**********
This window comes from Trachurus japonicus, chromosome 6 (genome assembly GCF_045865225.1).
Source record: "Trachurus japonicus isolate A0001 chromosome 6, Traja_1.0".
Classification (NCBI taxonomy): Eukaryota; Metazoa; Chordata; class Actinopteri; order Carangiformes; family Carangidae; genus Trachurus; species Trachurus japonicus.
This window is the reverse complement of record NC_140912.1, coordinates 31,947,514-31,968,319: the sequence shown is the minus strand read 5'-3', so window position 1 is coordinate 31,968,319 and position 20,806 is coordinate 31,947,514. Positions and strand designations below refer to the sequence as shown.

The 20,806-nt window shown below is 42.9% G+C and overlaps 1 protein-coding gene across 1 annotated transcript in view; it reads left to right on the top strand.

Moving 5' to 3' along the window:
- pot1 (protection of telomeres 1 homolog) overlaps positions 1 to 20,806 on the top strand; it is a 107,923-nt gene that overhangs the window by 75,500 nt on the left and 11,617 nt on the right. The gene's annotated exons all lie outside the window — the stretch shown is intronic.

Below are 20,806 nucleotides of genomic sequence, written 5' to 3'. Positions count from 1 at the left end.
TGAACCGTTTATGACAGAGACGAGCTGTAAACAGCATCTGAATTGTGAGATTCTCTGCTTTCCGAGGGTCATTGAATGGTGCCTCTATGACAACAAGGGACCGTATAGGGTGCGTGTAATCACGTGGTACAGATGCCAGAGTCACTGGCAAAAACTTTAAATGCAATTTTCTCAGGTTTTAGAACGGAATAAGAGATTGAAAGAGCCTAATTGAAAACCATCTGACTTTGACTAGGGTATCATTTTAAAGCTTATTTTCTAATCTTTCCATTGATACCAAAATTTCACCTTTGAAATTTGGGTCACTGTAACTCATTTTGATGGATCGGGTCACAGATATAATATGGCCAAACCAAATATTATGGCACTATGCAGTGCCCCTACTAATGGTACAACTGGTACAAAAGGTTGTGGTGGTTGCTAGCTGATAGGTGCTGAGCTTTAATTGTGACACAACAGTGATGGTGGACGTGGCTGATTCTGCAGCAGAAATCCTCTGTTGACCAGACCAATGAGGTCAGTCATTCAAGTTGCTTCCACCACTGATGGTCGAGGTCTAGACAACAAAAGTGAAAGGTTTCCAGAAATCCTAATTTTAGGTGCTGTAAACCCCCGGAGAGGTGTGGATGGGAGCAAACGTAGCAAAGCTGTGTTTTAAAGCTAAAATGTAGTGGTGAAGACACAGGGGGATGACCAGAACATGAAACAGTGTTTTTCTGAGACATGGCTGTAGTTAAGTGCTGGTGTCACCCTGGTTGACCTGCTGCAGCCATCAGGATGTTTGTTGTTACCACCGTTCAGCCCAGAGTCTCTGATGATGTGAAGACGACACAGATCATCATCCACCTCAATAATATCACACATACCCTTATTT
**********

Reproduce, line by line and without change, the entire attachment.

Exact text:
This window comes from Trachurus japonicus, chromosome 6 (genome assembly GCF_045865225.1).
Source record: "Trachurus japonicus isolate A0001 chromosome 6, Traja_1.0".
Classification (NCBI taxonomy): Eukaryota; Metazoa; Chordata; class Actinopteri; order Carangiformes; family Carangidae; genus Trachurus; species Trachurus japonicus.
This window is the reverse complement of record NC_140912.1, coordinates 31,947,514-31,968,319: the sequence shown is the minus strand read 5'-3', so window position 1 is coordinate 31,968,319 and position 20,806 is coordinate 31,947,514. Positions and strand designations below refer to the sequence as shown.

The 20,806-nt window shown below is 42.9% G+C and overlaps 1 protein-coding gene across 1 annotated transcript in view; it reads left to right on the top strand.

Moving 5' to 3' along the window:
- pot1 (protection of telomeres 1 homolog) overlaps positions 1 to 20,806 on the top strand; it is a 107,923-nt gene that overhangs the window by 75,500 nt on the left and 11,617 nt on the right. The gene's annotated exons all lie outside the window — the stretch shown is intronic.

Below are 20,806 nucleotides of genomic sequence, written 5' to 3'. Positions count from 1 at the left end.
TGAACCGTTTATGACAGAGACGAGCTGTAAACAGCATCTGAATTGTGAGATTCTCTGCTTTCCGAGGGTCATTGAATGGTGCCTCTATGACAACAAGGGACCGTATAGGGTGCGTGTAATCACGTGGTACAGATGCCAGAGTCACTGGCAAAAACTTTAAATGCAATTTTCTCAGGTTTTAGAACGGAATAAGAGATTGAAAGAGCCTAATTGAAAACCATCTGACTTTGACTAGGGTATCATTTTAAAGCTTATTTTCTAATCTTTCCATTGATACCAAAATTTCACCTTTGAAATTTGGGTCACTGTAACTCATTTTGATGGATCGGGTCACAGATATAATATGGCCAAACCAAATATTATGGCACTATGCAGTGCCCCTACTAATGGTACAACTGGTACAAAAGGTTGTGGTGGTTGCTAGCTGATAGGTGCTGAGCTTTAATTGTGACACAACAGTGATGGTGGACGTGGCTGATTCTGCAGCAGAAATCCTCTGTTGACCAGACCAATGAGGTCAGTCATTCAAGTTGCTTCCACCACTGATGGTCGAGGTCTAGACAACAAAAGTGAAAGGTTTCCAGAAATCCTAATTTTAGGTGCTGTAAACCCCCGGAGAGGTGTGGATGGGAGCAAACGTAGCAAAGCTGTGTTTTAAAGCTAAAATGTAGTGGTGAAGACACAGGGGGATGACCAGAACATGAAACAGTGTTTTTCTGAGACATGGCTGTAGTTAAGTGCTGGTGTCACCCTGGTTGACCTGCTGCAGCCATCAGGATGTTTGTTGTTACCACCGTTCAGCCCAGAGTCTCTGATGATGTGAAGACGACACAGATCATCATCCACCTCAATAATATCACACATACCCTTATTT